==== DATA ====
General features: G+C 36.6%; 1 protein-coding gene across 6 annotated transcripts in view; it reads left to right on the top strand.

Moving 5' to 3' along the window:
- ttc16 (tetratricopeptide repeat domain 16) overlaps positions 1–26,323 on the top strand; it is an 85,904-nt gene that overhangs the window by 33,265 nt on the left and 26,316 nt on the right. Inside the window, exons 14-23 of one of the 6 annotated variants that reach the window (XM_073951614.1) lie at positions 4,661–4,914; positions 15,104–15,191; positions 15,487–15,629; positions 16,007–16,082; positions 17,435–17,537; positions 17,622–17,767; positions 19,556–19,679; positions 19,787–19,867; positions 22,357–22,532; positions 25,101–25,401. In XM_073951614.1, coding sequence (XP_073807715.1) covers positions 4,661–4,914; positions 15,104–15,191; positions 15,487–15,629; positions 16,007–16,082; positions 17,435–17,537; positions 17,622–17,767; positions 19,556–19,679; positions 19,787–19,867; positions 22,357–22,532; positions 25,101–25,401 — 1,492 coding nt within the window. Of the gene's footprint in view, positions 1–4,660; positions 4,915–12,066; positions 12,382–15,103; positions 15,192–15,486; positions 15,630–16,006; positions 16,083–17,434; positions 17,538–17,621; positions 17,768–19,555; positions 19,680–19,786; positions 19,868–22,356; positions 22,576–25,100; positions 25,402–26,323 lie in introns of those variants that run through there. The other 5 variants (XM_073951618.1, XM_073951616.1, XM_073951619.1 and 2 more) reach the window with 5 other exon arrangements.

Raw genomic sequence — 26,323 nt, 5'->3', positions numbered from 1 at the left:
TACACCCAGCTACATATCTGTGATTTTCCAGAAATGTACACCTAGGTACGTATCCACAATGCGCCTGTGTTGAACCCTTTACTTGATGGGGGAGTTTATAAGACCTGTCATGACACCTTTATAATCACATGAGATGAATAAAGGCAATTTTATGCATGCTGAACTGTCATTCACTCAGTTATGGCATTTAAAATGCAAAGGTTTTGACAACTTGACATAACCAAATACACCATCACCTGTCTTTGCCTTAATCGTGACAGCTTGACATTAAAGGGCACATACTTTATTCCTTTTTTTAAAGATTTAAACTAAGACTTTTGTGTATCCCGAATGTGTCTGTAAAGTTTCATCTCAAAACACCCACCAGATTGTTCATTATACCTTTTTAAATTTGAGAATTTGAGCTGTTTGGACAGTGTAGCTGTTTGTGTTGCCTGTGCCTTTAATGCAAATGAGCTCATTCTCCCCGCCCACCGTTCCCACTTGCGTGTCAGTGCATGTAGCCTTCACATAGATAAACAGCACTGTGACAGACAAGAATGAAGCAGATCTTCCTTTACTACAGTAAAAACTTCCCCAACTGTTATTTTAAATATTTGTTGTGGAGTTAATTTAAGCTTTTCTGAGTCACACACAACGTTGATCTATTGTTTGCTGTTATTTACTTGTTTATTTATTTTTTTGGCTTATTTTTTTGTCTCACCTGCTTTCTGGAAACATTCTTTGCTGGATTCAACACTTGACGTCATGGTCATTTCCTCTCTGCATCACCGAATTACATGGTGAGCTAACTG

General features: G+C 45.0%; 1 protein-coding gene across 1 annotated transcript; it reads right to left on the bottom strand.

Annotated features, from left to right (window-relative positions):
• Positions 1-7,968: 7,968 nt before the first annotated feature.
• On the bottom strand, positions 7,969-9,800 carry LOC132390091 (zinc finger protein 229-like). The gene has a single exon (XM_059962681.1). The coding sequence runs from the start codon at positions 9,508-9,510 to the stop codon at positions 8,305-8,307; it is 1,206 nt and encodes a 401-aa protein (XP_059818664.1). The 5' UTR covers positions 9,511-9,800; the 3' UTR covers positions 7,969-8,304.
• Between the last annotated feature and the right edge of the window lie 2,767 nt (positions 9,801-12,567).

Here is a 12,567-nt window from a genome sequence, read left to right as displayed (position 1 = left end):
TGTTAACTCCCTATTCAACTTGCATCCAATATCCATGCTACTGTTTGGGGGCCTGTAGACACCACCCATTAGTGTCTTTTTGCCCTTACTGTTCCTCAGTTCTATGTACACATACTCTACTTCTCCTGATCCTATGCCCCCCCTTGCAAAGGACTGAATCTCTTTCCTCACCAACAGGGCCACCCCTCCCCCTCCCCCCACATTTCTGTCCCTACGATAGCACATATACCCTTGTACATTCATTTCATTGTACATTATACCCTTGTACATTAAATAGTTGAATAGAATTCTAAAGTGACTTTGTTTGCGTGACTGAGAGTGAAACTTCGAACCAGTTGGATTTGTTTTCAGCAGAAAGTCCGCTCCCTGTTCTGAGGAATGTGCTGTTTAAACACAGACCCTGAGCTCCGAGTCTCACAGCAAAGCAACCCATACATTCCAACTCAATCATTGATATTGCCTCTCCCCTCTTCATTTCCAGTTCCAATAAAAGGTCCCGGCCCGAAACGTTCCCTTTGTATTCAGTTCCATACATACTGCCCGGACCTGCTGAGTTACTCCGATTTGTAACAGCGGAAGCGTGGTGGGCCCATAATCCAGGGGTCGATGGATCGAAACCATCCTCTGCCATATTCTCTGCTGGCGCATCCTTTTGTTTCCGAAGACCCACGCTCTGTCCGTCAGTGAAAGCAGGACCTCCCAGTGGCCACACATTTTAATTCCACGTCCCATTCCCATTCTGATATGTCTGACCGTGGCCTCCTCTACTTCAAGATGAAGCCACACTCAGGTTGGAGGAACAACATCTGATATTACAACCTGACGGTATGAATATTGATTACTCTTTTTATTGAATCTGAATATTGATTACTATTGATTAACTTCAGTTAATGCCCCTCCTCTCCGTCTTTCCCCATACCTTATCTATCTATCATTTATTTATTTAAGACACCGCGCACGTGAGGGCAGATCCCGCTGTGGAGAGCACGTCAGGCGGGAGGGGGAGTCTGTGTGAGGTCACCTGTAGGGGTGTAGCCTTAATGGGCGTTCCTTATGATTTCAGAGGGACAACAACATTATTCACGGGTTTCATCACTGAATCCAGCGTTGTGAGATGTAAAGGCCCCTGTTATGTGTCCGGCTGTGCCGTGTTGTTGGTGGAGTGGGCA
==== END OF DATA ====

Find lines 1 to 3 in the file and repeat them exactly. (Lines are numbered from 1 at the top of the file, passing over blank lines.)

General features: G+C 36.6%; 1 protein-coding gene across 6 annotated transcripts in view; it reads left to right on the top strand.

Moving 5' to 3' along the window:
- ttc16 (tetratricopeptide repeat domain 16) overlaps positions 1–26,323 on the top strand; it is an 85,904-nt gene that overhangs the window by 33,265 nt on the left and 26,316 nt on the right. Inside the window, exons 14-23 of one of the 6 annotated variants that reach the window (XM_073951614.1) lie at positions 4,661–4,914; positions 15,104–15,191; positions 15,487–15,629; positions 16,007–16,082; positions 17,435–17,537; positions 17,622–17,767; positions 19,556–19,679; positions 19,787–19,867; positions 22,357–22,532; positions 25,101–25,401. In XM_073951614.1, coding sequence (XP_073807715.1) covers positions 4,661–4,914; positions 15,104–15,191; positions 15,487–15,629; positions 16,007–16,082; positions 17,435–17,537; positions 17,622–17,767; positions 19,556–19,679; positions 19,787–19,867; positions 22,357–22,532; positions 25,101–25,401 — 1,492 coding nt within the window. Of the gene's footprint in view, positions 1–4,660; positions 4,915–12,066; positions 12,382–15,103; positions 15,192–15,486; positions 15,630–16,006; positions 16,083–17,434; positions 17,538–17,621; positions 17,768–19,555; positions 19,680–19,786; positions 19,868–22,356; positions 22,576–25,100; positions 25,402–26,323 lie in introns of those variants that run through there. The other 5 variants (XM_073951618.1, XM_073951616.1, XM_073951619.1 and 2 more) reach the window with 5 other exon arrangements.